Tuesday, April 1, 2014

Book Review: Things I Wish my Mother Had Said


Things I Wish my Mother Had Said by Genie Lee Perron is a must-read. It is about physical and spiritual healing, how to live and appreciate your life. It is simple, short, filled with meaningful suggestions and information, and illustrated so beautifully by the author herself. I loved the images; they inspired laughter, joy, and took me back to a wonderful space in childhood that I think we would all like to experience again. Genie Lee Perron is not a new-age guru, living a fabulous Hollywood, problem-free life and dispensing clever advice. Her life is real, and she has battled almost insurmountable health problems, things that the average person cannot imagine facing. Her mother’s words resonated in her mind constantly as a source of wisdom and inspiration; simplistic perhaps, when one reads so many uber-clever self-help books, but in that simplicity is the wisdom of ages.

Each section is prefaced with a wonderful saying by either a world leader, or a person one can totally respect, people who have earned their spiritual stripes. The chapters are short and offer a personal viewpoint from the author’s experience, and then some tips. As you read, you’ll remember at least one of your grandparents or parents giving you this advice. The author encourages us to focus on things we have forgotten in the hurly-burly of this “me-me-me” world, with so much aggression, negativity, and rampant selfishness. To change the world we must change ourselves. The author advises us to look within, for therein lies the answer, the key to the joy, peace, happiness, fulfilment, love, and serenity we deserve.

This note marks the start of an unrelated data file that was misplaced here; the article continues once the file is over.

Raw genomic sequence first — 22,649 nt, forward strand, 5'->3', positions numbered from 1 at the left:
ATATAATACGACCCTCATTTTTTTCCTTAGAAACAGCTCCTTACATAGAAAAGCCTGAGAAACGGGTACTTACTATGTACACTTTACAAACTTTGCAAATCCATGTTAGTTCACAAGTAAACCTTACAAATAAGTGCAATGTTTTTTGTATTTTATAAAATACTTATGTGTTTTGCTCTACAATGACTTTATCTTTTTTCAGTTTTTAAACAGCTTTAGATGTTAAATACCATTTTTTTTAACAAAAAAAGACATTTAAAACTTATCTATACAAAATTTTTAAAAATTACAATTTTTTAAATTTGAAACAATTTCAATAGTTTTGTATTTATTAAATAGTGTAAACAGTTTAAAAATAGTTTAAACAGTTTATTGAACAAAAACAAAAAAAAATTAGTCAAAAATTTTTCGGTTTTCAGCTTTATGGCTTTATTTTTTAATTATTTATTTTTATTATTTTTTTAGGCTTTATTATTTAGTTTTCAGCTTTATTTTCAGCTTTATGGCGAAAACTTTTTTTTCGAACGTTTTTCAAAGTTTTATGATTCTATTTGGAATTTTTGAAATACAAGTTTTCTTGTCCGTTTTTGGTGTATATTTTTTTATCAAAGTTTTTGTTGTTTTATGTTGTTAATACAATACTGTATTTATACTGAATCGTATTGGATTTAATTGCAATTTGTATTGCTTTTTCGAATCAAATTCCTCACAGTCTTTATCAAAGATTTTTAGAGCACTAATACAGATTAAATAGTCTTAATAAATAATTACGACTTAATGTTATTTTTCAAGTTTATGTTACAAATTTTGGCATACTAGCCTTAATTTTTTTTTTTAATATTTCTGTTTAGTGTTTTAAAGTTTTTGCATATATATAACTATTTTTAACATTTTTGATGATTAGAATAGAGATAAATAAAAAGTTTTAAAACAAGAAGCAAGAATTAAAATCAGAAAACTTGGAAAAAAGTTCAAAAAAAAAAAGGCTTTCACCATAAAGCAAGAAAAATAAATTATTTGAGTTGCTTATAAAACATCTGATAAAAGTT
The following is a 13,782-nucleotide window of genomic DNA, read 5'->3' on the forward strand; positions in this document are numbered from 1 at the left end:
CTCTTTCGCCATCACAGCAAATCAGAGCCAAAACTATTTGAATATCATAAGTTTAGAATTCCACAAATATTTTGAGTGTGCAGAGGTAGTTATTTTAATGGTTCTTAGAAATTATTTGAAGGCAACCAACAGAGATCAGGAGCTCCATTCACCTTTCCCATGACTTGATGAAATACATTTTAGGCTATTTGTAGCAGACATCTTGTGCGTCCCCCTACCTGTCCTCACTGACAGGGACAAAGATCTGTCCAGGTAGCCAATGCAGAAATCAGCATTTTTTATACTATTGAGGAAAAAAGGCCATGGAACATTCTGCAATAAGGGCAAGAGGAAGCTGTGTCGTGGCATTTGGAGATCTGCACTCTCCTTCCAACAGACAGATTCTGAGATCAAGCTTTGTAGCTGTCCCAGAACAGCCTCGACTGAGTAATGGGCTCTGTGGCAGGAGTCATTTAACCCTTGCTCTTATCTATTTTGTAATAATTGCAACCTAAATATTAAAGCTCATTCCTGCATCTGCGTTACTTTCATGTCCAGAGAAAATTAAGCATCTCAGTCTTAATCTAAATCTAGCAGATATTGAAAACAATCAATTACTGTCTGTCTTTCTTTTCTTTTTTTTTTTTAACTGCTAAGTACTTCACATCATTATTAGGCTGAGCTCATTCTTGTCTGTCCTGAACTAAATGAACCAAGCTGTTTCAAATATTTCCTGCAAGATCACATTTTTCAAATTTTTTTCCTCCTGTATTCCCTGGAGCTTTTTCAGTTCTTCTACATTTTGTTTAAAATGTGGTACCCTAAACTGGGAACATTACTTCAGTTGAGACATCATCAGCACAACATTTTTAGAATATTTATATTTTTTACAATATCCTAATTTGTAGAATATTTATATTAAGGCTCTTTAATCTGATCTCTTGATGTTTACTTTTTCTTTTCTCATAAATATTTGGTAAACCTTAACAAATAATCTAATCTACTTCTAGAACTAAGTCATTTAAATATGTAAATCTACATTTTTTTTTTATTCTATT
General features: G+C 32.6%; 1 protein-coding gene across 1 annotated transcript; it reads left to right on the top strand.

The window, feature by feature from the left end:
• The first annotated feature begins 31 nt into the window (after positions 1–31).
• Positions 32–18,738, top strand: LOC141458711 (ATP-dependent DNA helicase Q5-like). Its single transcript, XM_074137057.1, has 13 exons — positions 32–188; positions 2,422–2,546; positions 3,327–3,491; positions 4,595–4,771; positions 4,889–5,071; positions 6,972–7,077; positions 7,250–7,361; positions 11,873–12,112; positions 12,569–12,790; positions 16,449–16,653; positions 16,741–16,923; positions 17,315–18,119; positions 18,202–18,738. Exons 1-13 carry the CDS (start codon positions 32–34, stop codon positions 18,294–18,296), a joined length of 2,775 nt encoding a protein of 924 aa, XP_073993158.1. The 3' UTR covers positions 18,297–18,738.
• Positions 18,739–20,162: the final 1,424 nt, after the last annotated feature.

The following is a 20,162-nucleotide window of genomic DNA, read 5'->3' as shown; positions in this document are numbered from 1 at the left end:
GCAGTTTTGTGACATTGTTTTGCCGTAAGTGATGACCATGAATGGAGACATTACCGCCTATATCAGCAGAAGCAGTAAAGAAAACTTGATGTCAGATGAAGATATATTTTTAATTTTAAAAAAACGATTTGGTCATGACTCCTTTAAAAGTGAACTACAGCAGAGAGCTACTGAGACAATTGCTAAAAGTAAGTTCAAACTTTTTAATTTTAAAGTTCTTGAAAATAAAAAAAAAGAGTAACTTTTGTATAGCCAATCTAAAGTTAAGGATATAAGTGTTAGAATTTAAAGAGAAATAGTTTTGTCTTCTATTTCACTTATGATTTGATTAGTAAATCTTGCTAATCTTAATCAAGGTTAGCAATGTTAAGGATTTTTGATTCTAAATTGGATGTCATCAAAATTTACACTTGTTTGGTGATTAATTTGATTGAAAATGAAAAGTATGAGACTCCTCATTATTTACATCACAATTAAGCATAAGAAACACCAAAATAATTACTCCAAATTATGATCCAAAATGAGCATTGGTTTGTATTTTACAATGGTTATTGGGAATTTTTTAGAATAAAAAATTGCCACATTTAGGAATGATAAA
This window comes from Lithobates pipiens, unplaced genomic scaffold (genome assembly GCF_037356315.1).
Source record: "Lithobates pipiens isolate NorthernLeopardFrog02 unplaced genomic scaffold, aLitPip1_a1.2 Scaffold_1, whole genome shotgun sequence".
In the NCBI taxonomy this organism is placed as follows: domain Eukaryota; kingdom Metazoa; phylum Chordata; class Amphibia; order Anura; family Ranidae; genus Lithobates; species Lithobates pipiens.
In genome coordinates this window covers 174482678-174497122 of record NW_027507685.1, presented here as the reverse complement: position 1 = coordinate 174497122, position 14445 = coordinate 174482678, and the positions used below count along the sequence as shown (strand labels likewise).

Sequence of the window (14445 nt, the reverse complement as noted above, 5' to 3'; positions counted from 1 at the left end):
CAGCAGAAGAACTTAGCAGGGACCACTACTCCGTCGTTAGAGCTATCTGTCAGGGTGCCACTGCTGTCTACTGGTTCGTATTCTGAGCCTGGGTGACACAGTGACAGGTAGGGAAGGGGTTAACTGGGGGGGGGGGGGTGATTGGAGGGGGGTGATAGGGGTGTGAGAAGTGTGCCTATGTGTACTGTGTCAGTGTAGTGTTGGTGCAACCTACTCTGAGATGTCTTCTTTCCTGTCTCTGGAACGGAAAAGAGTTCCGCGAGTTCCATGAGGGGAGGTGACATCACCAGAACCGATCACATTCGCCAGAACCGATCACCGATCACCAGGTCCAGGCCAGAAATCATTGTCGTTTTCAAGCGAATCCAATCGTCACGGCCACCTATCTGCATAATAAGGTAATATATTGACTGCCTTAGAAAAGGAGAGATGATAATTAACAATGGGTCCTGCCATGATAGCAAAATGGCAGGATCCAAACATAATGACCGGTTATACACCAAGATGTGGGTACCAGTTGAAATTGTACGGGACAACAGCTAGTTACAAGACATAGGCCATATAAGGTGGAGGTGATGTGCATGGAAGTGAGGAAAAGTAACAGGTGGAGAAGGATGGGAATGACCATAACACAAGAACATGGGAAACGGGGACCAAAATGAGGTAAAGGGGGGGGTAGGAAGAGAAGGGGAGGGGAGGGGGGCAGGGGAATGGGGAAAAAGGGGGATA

We have forgotten how to be grateful for what we have, how to be patient, how to listen to others, how to do so many things possibly considered old-fashioned these days. The author just points us back in the right direction. We can change everything about our lives by seeing things from a different perspective. There is no magic, apart from the magic of life itself; no clever techniques such as contained between the pages of thick ‘looks hard to read’ books; no special meditative skills required. It’s just about getting back to the basics of life itself, loving oneself in the right way, and learning how to see things in a more expansive, open way.

Like Genie, I lost a best friend when my mother passed away; like Genie, I feel her close; I remember her advice; I remember and appreciate her love. I’m not a self-help book enthusiast and I generally never read those kinds of books. In my opinion, we must help ourselves. Yet this book came at an opportune time for me. It restored my belief in the ‘old-fashioned’ values I grew up with and told me that they are the only valid means of dealing with what life throws at you. This is a book for everyone of all ages, and especially for those who lost a great friend in a parent. Five Stars!
by Fiona Ingram
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